I decided to try my hand at building and experimenting with a Twitterbot on a dedicated Twitter handle since I had completed Patrick Smyth’s API workshop once before.
I had intended to use @MakamisaBot as a tool for broadcasting news or reactions from Filipinos and Filipino Americans during the Duterte presidency, a timely experiment considering what happened last week (http://www.rappler.com/newsbreak/iq/151667-timeline-ferdinand-marcos-burial-controversy). I had done a preliminary scrape on Twitter using Patrick’s script for #MarcosBurial, but didn’t try to retweet anything:
I worried about participating in a discussion where a language barrier could pose a problem since tweets would be a mix of English and Tagalog. I will probably continue to tinker with this idea if it could be of some use, creative or otherwise. I’ve instead started using the tutorial below on making a Twitterbot with Python to play around with @MakamisaBot and text files from Project Gutenberg.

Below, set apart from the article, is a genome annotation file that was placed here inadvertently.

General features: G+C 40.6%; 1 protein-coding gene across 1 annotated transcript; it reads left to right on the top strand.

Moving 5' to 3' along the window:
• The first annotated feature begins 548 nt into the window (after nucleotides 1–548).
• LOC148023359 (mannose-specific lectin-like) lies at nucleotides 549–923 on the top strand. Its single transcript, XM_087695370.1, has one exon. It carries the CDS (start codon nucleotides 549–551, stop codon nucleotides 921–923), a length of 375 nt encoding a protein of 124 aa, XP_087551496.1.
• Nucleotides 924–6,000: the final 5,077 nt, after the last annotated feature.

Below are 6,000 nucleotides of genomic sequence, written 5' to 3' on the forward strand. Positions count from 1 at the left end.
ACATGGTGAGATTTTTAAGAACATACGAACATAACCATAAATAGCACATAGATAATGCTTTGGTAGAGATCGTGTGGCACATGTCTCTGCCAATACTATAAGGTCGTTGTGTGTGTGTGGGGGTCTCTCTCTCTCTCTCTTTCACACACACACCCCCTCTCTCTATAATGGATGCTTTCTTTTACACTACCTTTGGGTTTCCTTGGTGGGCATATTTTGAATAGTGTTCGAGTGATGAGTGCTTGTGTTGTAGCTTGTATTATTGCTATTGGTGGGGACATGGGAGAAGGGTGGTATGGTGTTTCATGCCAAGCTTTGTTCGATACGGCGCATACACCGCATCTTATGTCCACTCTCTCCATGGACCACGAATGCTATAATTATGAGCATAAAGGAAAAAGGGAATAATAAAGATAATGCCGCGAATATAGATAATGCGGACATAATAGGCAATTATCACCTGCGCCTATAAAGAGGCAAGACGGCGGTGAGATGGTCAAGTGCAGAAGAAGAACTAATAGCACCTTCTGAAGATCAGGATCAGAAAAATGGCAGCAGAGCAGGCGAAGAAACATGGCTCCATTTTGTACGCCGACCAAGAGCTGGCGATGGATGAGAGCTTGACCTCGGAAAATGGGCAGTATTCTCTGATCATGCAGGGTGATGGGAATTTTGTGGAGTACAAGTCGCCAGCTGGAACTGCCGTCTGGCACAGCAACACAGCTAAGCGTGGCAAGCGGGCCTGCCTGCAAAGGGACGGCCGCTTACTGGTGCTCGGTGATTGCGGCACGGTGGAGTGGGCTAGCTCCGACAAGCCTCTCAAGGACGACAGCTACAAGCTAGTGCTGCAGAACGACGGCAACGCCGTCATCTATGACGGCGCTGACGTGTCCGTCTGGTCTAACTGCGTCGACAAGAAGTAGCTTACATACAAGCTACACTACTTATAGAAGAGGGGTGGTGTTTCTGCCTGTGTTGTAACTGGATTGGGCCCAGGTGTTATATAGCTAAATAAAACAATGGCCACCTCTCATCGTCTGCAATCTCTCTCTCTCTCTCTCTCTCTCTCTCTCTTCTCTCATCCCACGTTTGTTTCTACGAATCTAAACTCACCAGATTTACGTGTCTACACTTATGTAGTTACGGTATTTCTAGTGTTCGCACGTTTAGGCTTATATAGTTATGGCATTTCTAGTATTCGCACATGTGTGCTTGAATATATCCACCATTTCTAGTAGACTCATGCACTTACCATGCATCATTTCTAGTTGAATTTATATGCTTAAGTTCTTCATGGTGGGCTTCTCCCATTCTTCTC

Makamisa (meaning “after mass”) is believed to be Jose Rizal’s third, unfinished novel. Jose Rizal is considered a national hero in the Philippines – his literary work at the end of Spanish occupation in the late 1800s influenced Filipino resistance and he was ultimately executed by firing squad for his writings on December 30, 1896. Rizal’s novels were originally written in Spanish, then translated to Tagalog and English. They are part of the public domain and I chopped them up to use for my project. Makamisa’s manuscript ends abruptly with: “Although it was rumored that aunt Anday received slaps on her face, they still do not [have]” (translated in English). If I could get the script to work, I’d be interested in producing similarly unfinished sentences using available text from his preceding novels, Noli Me Tángere and El Filibusterismo.